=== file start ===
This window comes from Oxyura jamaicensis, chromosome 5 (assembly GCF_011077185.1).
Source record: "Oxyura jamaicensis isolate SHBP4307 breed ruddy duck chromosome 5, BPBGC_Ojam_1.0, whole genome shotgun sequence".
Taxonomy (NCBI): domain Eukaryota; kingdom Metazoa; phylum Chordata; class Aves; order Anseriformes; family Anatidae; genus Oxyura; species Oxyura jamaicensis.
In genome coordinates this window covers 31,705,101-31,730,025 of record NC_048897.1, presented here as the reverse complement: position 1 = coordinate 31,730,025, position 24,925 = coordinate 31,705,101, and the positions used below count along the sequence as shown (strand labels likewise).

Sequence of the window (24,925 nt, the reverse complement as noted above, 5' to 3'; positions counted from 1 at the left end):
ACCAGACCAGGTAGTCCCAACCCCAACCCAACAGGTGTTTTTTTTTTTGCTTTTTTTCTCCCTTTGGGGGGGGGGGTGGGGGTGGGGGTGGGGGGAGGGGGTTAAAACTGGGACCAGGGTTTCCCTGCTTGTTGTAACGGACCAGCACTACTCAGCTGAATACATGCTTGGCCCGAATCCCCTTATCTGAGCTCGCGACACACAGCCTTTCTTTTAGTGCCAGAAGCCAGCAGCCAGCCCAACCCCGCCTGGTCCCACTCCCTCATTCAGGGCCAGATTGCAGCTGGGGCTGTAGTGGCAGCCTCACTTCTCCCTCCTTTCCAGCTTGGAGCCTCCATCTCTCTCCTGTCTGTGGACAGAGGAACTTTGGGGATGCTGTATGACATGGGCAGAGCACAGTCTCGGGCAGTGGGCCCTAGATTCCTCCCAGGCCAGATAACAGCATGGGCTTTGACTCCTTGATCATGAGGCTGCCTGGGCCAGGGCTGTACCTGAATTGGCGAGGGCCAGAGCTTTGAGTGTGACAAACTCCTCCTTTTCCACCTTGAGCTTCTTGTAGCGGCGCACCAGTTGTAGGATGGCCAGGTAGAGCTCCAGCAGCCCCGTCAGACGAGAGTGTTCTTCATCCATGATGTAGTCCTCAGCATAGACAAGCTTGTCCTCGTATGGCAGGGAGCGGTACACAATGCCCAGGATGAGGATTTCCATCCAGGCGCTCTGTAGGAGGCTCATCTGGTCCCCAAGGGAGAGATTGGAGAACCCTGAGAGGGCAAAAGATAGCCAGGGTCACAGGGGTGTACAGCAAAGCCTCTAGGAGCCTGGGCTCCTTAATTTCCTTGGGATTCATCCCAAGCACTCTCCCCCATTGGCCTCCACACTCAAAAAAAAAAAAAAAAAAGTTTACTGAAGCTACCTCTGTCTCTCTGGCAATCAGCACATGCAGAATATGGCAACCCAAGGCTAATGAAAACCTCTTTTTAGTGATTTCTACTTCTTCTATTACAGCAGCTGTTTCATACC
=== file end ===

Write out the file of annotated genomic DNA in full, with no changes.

This window comes from Oxyura jamaicensis, chromosome 5 (assembly GCF_011077185.1).
Source record: "Oxyura jamaicensis isolate SHBP4307 breed ruddy duck chromosome 5, BPBGC_Ojam_1.0, whole genome shotgun sequence".
Taxonomy (NCBI): domain Eukaryota; kingdom Metazoa; phylum Chordata; class Aves; order Anseriformes; family Anatidae; genus Oxyura; species Oxyura jamaicensis.
In genome coordinates this window covers 31,705,101-31,730,025 of record NC_048897.1, presented here as the reverse complement: position 1 = coordinate 31,730,025, position 24,925 = coordinate 31,705,101, and the positions used below count along the sequence as shown (strand labels likewise).

Sequence of the window (24,925 nt, the reverse complement as noted above, 5' to 3'; positions counted from 1 at the left end):
ACCAGACCAGGTAGTCCCAACCCCAACCCAACAGGTGTTTTTTTTTTTGCTTTTTTTCTCCCTTTGGGGGGGGGGGTGGGGGTGGGGGTGGGGGGAGGGGGTTAAAACTGGGACCAGGGTTTCCCTGCTTGTTGTAACGGACCAGCACTACTCAGCTGAATACATGCTTGGCCCGAATCCCCTTATCTGAGCTCGCGACACACAGCCTTTCTTTTAGTGCCAGAAGCCAGCAGCCAGCCCAACCCCGCCTGGTCCCACTCCCTCATTCAGGGCCAGATTGCAGCTGGGGCTGTAGTGGCAGCCTCACTTCTCCCTCCTTTCCAGCTTGGAGCCTCCATCTCTCTCCTGTCTGTGGACAGAGGAACTTTGGGGATGCTGTATGACATGGGCAGAGCACAGTCTCGGGCAGTGGGCCCTAGATTCCTCCCAGGCCAGATAACAGCATGGGCTTTGACTCCTTGATCATGAGGCTGCCTGGGCCAGGGCTGTACCTGAATTGGCGAGGGCCAGAGCTTTGAGTGTGACAAACTCCTCCTTTTCCACCTTGAGCTTCTTGTAGCGGCGCACCAGTTGTAGGATGGCCAGGTAGAGCTCCAGCAGCCCCGTCAGACGAGAGTGTTCTTCATCCATGATGTAGTCCTCAGCATAGACAAGCTTGTCCTCGTATGGCAGGGAGCGGTACACAATGCCCAGGATGAGGATTTCCATCCAGGCGCTCTGTAGGAGGCTCATCTGGTCCCCAAGGGAGAGATTGGAGAACCCTGAGAGGGCAAAAGATAGCCAGGGTCACAGGGGTGTACAGCAAAGCCTCTAGGAGCCTGGGCTCCTTAATTTCCTTGGGATTCATCCCAAGCACTCTCCCCCATTGGCCTCCACACTCAAAAAAAAAAAAAAAAAAGTTTACTGAAGCTACCTCTGTCTCTCTGGCAATCAGCACATGCAGAATATGGCAACCCAAGGCTAATGAAAACCTCTTTTTAGTGATTTCTACTTCTTCTATTACAGCAGCTGTTTCATACC